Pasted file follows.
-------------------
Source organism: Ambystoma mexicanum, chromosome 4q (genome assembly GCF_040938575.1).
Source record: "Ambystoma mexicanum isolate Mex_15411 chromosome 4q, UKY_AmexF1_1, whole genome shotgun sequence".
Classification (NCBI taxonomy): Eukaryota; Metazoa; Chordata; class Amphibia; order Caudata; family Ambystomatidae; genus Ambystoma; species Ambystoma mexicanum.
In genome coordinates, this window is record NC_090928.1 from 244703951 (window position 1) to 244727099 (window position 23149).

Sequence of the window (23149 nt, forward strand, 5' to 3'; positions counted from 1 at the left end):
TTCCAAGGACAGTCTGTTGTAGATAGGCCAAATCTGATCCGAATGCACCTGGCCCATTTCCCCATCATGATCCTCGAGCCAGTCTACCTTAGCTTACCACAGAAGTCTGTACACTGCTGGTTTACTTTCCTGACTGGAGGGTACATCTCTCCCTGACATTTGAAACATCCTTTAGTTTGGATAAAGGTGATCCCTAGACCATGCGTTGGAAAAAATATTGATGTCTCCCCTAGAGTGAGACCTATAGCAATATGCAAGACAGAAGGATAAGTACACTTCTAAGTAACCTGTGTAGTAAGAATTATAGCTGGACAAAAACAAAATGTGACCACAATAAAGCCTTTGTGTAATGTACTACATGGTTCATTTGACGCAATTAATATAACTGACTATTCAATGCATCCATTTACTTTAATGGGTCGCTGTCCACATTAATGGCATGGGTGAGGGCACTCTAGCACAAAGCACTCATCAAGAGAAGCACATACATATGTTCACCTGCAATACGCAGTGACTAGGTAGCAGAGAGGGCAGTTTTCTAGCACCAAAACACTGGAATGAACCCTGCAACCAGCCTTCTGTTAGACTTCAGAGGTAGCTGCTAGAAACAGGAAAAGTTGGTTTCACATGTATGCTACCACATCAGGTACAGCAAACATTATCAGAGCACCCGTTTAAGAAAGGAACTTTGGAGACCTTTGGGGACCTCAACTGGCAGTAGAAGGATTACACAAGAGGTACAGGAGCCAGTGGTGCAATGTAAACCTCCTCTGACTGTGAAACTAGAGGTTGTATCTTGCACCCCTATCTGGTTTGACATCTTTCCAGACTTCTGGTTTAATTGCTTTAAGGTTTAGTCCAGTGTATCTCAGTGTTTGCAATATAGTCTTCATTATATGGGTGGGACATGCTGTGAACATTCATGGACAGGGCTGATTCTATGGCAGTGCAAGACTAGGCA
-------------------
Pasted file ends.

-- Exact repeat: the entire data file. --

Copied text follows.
Source organism: Ambystoma mexicanum, chromosome 4q (genome assembly GCF_040938575.1).
Source record: "Ambystoma mexicanum isolate Mex_15411 chromosome 4q, UKY_AmexF1_1, whole genome shotgun sequence".
Classification (NCBI taxonomy): Eukaryota; Metazoa; Chordata; class Amphibia; order Caudata; family Ambystomatidae; genus Ambystoma; species Ambystoma mexicanum.
In genome coordinates, this window is record NC_090928.1 from 244703951 (window position 1) to 244727099 (window position 23149).

Sequence of the window (23149 nt, forward strand, 5' to 3'; positions counted from 1 at the left end):
TTCCAAGGACAGTCTGTTGTAGATAGGCCAAATCTGATCCGAATGCACCTGGCCCATTTCCCCATCATGATCCTCGAGCCAGTCTACCTTAGCTTACCACAGAAGTCTGTACACTGCTGGTTTACTTTCCTGACTGGAGGGTACATCTCTCCCTGACATTTGAAACATCCTTTAGTTTGGATAAAGGTGATCCCTAGACCATGCGTTGGAAAAAATATTGATGTCTCCCCTAGAGTGAGACCTATAGCAATATGCAAGACAGAAGGATAAGTACACTTCTAAGTAACCTGTGTAGTAAGAATTATAGCTGGACAAAAACAAAATGTGACCACAATAAAGCCTTTGTGTAATGTACTACATGGTTCATTTGACGCAATTAATATAACTGACTATTCAATGCATCCATTTACTTTAATGGGTCGCTGTCCACATTAATGGCATGGGTGAGGGCACTCTAGCACAAAGCACTCATCAAGAGAAGCACATACATATGTTCACCTGCAATACGCAGTGACTAGGTAGCAGAGAGGGCAGTTTTCTAGCACCAAAACACTGGAATGAACCCTGCAACCAGCCTTCTGTTAGACTTCAGAGGTAGCTGCTAGAAACAGGAAAAGTTGGTTTCACATGTATGCTACCACATCAGGTACAGCAAACATTATCAGAGCACCCGTTTAAGAAAGGAACTTTGGAGACCTTTGGGGACCTCAACTGGCAGTAGAAGGATTACACAAGAGGTACAGGAGCCAGTGGTGCAATGTAAACCTCCTCTGACTGTGAAACTAGAGGTTGTATCTTGCACCCCTATCTGGTTTGACATCTTTCCAGACTTCTGGTTTAATTGCTTTAAGGTTTAGTCCAGTGTATCTCAGTGTTTGCAATATAGTCTTCATTATATGGGTGGGACATGCTGTGAACATTCATGGACAGGGCTGATTCTATGGCAGTGCAAGACTAGGCA